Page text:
The filmmakers behind the new Spider-Man reboot, The Amazing Spider-Man, have added an adjective, but not much else. Perhaps they should have called it The Repetitive Spider-Man? Reason Senior Editor Peter Suerman reviews the summer superhero do-over:
There are a handful of minor changes from the original: Spider-Man's love interest is no longer Mary Jane Watson but Gwen Stacy (Emma Stone), whose father (a wonderfully cranky Denis Leary) is a police officer pursuing Spider-Man for vigilantism. Peter Parker's parents are briefly involved, and Spider-Man's guiding principle, "with great power comes great responsibility," has been awkwardly rewritten into a clunkier variant: "If you can do good things for other people, you have a moral obligation to do those things. Not choice — responsibility."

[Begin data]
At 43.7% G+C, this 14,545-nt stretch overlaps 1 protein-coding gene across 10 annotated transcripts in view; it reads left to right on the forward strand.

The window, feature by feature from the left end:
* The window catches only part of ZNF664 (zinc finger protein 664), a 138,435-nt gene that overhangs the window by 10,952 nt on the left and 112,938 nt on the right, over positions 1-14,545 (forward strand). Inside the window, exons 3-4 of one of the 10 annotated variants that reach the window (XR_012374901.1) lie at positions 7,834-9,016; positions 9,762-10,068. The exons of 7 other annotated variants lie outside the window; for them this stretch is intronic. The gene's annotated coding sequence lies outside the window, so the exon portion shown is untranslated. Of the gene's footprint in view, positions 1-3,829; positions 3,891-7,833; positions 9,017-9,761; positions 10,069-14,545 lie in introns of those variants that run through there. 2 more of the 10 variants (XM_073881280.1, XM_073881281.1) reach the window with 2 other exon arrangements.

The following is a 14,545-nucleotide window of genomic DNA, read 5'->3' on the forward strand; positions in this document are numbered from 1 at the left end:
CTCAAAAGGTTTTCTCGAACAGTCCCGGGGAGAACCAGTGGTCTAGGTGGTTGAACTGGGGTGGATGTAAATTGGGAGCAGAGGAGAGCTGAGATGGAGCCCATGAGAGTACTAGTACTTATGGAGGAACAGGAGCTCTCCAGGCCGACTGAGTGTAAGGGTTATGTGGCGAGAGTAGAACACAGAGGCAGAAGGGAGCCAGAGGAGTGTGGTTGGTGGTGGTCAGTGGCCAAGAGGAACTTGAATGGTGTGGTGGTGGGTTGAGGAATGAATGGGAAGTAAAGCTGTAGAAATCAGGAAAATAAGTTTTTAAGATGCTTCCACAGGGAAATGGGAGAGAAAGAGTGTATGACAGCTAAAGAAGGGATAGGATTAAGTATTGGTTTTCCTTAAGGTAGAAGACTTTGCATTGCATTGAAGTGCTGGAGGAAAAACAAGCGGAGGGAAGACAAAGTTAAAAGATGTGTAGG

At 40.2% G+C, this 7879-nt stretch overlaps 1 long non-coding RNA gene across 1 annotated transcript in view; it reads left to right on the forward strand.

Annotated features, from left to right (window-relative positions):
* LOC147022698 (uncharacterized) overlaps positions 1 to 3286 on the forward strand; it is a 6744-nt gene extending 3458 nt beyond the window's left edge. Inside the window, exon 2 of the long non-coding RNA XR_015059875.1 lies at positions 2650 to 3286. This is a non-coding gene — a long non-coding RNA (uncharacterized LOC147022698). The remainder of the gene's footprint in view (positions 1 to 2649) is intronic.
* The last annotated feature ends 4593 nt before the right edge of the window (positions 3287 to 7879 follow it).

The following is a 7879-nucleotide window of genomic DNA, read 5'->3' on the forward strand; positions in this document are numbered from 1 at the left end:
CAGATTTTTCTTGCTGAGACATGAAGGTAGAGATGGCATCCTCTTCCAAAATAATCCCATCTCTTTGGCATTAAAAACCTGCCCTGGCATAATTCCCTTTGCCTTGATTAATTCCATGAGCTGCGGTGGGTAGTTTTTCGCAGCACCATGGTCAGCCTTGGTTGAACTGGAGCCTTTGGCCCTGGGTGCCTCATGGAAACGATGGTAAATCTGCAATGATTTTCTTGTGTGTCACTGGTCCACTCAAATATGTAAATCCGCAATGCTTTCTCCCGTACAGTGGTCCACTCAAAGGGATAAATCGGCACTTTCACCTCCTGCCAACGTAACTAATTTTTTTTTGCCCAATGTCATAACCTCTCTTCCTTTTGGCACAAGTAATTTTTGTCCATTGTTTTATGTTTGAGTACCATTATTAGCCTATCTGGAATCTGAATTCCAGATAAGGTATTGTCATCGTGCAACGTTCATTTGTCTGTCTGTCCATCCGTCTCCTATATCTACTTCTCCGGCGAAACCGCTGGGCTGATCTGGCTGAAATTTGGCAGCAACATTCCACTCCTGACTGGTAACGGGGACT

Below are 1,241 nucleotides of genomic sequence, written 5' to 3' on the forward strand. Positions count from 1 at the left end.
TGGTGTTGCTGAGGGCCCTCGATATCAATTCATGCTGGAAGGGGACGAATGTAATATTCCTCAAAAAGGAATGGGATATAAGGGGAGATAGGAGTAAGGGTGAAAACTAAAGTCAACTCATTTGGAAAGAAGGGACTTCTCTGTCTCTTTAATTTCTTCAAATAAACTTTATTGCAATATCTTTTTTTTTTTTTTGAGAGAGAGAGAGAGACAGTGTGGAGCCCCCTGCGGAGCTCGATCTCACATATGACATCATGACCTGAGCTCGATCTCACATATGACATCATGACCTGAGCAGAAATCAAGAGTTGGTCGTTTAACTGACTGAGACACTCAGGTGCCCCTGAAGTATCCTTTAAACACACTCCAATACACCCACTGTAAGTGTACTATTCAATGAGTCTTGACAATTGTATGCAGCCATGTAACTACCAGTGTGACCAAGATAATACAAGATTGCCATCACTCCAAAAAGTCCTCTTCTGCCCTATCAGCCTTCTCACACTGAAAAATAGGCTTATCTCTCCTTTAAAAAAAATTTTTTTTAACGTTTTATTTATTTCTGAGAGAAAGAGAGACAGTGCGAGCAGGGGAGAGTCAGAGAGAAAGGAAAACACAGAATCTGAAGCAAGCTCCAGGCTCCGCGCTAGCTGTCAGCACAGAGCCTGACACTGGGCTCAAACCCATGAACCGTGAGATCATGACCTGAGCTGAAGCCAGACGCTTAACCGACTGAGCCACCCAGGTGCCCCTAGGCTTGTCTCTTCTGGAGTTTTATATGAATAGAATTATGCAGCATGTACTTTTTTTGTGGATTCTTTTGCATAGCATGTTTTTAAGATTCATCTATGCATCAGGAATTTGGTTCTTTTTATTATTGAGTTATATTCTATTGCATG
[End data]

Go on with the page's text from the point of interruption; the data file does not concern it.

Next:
Indeed, the movie is essentially a lesser rewrite, like a VHS copy degraded by duplication. Aside from a few rearranged plot points, there are few new ideas to be found: Like Willem Dafoe's Green Goblin from "Spider-Man," Mr. Ifans' Lizard is a sympathetic villain who carries out arguments with himself. Even a final stirring moment in which New York's residents come to the hero's aid is lifted almost directly from the original.
Read the whole thing in The Washington Times.